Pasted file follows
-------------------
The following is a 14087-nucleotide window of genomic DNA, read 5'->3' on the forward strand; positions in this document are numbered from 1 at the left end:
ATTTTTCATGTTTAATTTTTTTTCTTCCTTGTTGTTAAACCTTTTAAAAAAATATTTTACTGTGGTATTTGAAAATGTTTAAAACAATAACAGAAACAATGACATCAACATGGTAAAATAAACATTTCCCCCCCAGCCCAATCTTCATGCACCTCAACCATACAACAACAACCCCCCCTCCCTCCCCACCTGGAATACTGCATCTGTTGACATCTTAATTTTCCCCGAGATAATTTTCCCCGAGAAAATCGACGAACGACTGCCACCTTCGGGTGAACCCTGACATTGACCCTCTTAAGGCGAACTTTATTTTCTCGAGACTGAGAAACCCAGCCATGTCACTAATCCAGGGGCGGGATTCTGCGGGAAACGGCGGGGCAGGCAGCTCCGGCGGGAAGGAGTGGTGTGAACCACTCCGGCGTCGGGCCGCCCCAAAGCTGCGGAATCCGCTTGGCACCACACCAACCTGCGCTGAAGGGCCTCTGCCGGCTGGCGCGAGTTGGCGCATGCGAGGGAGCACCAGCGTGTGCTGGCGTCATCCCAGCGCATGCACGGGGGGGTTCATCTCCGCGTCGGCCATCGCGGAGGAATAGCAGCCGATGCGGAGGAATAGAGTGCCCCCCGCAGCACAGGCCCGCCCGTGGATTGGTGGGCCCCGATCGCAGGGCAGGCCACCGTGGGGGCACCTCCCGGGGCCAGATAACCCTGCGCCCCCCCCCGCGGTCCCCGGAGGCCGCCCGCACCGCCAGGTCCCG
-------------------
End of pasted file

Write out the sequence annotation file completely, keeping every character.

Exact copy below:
The following is a 14087-nucleotide window of genomic DNA, read 5'->3' on the forward strand; positions in this document are numbered from 1 at the left end:
ATTTTTCATGTTTAATTTTTTTTCTTCCTTGTTGTTAAACCTTTTAAAAAAATATTTTACTGTGGTATTTGAAAATGTTTAAAACAATAACAGAAACAATGACATCAACATGGTAAAATAAACATTTCCCCCCCAGCCCAATCTTCATGCACCTCAACCATACAACAACAACCCCCCCTCCCTCCCCACCTGGAATACTGCATCTGTTGACATCTTAATTTTCCCCGAGATAATTTTCCCCGAGAAAATCGACGAACGACTGCCACCTTCGGGTGAACCCTGACATTGACCCTCTTAAGGCGAACTTTATTTTCTCGAGACTGAGAAACCCAGCCATGTCACTAATCCAGGGGCGGGATTCTGCGGGAAACGGCGGGGCAGGCAGCTCCGGCGGGAAGGAGTGGTGTGAACCACTCCGGCGTCGGGCCGCCCCAAAGCTGCGGAATCCGCTTGGCACCACACCAACCTGCGCTGAAGGGCCTCTGCCGGCTGGCGCGAGTTGGCGCATGCGAGGGAGCACCAGCGTGTGCTGGCGTCATCCCAGCGCATGCACGGGGGGGTTCATCTCCGCGTCGGCCATCGCGGAGGAATAGCAGCCGATGCGGAGGAATAGAGTGCCCCCCGCAGCACAGGCCCGCCCGTGGATTGGTGGGCCCCGATCGCAGGGCAGGCCACCGTGGGGGCACCTCCCGGGGCCAGATAACCCTGCGCCCCCCCCCGCGGTCCCCGGAGGCCGCCCGCACCGCCAGGTCCCG